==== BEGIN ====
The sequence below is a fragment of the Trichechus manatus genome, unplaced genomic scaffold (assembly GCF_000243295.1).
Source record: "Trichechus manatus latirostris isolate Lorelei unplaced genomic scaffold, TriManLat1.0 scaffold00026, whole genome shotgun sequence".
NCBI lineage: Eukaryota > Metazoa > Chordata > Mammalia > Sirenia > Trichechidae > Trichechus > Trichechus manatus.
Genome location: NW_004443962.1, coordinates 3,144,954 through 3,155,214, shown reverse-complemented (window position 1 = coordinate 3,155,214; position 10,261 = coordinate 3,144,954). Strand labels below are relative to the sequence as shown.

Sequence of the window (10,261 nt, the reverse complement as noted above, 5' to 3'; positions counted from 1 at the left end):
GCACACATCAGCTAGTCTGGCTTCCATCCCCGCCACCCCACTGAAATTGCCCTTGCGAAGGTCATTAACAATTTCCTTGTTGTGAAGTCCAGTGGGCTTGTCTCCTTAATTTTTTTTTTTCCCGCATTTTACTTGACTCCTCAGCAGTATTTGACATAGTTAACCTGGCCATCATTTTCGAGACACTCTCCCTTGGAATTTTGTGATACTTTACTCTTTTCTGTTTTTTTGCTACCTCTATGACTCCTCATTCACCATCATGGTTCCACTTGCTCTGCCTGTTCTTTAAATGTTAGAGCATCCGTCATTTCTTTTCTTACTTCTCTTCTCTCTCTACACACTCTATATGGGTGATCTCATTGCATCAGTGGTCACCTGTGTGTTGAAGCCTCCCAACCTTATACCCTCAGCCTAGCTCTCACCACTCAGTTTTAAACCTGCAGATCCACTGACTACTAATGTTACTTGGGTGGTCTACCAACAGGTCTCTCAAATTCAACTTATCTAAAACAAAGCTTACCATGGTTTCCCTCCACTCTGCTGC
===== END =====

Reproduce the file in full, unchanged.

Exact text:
The sequence below is a fragment of the Trichechus manatus genome, unplaced genomic scaffold (assembly GCF_000243295.1).
Source record: "Trichechus manatus latirostris isolate Lorelei unplaced genomic scaffold, TriManLat1.0 scaffold00026, whole genome shotgun sequence".
NCBI lineage: Eukaryota > Metazoa > Chordata > Mammalia > Sirenia > Trichechidae > Trichechus > Trichechus manatus.
Genome location: NW_004443962.1, coordinates 3,144,954 through 3,155,214, shown reverse-complemented (window position 1 = coordinate 3,155,214; position 10,261 = coordinate 3,144,954). Strand labels below are relative to the sequence as shown.

Sequence of the window (10,261 nt, the reverse complement as noted above, 5' to 3'; positions counted from 1 at the left end):
GCACACATCAGCTAGTCTGGCTTCCATCCCCGCCACCCCACTGAAATTGCCCTTGCGAAGGTCATTAACAATTTCCTTGTTGTGAAGTCCAGTGGGCTTGTCTCCTTAATTTTTTTTTTTCCCGCATTTTACTTGACTCCTCAGCAGTATTTGACATAGTTAACCTGGCCATCATTTTCGAGACACTCTCCCTTGGAATTTTGTGATACTTTACTCTTTTCTGTTTTTTTGCTACCTCTATGACTCCTCATTCACCATCATGGTTCCACTTGCTCTGCCTGTTCTTTAAATGTTAGAGCATCCGTCATTTCTTTTCTTACTTCTCTTCTCTCTCTACACACTCTATATGGGTGATCTCATTGCATCAGTGGTCACCTGTGTGTTGAAGCCTCCCAACCTTATACCCTCAGCCTAGCTCTCACCACTCAGTTTTAAACCTGCAGATCCACTGACTACTAATGTTACTTGGGTGGTCTACCAACAGGTCTCTCAAATTCAACTTATCTAAAACAAAGCTTACCATGGTTTCCCTCCACTCTGCTGC